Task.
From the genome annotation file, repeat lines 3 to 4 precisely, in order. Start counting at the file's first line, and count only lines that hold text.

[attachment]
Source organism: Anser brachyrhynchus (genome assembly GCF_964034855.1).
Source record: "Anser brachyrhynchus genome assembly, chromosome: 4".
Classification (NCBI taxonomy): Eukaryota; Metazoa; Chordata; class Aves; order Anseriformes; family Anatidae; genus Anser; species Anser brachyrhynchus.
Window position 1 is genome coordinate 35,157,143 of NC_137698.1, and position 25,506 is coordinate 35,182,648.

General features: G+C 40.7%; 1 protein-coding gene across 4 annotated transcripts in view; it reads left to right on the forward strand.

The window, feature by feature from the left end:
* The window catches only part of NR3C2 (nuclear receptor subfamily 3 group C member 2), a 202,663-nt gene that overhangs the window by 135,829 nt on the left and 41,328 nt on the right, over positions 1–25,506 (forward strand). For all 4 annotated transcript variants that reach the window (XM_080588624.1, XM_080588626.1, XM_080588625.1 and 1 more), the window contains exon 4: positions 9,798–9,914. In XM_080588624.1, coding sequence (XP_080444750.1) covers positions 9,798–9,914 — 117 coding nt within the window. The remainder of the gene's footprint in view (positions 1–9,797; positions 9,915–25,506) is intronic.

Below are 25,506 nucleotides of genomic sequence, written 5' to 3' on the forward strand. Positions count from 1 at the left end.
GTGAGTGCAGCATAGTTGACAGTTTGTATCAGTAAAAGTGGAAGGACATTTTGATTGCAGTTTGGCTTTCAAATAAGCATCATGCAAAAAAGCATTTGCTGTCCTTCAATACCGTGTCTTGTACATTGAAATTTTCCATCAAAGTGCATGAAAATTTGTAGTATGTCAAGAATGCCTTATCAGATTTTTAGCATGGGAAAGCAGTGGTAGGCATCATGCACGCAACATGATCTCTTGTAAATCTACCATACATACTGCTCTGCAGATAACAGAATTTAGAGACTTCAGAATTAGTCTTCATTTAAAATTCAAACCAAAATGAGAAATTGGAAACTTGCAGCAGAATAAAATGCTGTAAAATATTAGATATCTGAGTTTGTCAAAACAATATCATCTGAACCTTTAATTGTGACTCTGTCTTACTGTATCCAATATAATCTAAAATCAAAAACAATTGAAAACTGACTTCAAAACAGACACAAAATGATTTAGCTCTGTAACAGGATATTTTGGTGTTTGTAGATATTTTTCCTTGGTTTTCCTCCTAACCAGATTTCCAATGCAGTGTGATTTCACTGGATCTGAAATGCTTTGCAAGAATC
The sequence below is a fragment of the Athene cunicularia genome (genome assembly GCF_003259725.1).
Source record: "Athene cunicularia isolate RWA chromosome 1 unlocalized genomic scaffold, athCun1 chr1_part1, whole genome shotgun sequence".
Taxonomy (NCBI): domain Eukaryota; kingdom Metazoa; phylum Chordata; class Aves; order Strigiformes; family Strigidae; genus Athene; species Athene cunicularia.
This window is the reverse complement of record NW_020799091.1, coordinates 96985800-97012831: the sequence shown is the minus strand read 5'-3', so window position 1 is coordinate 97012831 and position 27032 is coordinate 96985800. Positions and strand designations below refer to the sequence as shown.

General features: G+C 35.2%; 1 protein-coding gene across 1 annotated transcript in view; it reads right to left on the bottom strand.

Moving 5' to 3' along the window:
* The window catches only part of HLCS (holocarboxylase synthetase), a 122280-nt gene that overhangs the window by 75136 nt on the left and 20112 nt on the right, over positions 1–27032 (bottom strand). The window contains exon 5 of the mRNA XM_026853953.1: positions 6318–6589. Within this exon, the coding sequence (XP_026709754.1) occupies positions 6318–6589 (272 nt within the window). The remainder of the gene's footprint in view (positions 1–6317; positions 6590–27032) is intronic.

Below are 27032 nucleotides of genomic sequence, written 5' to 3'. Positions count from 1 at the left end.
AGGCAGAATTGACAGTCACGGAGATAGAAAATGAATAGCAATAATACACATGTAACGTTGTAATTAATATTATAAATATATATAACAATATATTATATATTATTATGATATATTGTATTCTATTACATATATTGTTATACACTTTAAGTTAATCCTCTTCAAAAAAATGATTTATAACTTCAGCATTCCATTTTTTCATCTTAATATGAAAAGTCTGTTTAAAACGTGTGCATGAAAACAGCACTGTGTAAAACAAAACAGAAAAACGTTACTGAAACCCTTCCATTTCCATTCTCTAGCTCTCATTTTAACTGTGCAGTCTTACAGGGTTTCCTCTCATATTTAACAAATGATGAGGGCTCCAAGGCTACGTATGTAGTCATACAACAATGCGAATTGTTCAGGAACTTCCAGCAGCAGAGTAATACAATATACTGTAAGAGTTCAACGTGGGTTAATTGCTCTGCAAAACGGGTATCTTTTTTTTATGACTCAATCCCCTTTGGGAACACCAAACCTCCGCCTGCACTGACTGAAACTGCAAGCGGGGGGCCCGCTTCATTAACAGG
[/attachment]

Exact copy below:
Classification (NCBI taxonomy): Eukaryota; Metazoa; Chordata; class Aves; order Anseriformes; family Anatidae; genus Anser; species Anser brachyrhynchus.
Window position 1 is genome coordinate 35,157,143 of NC_137698.1, and position 25,506 is coordinate 35,182,648.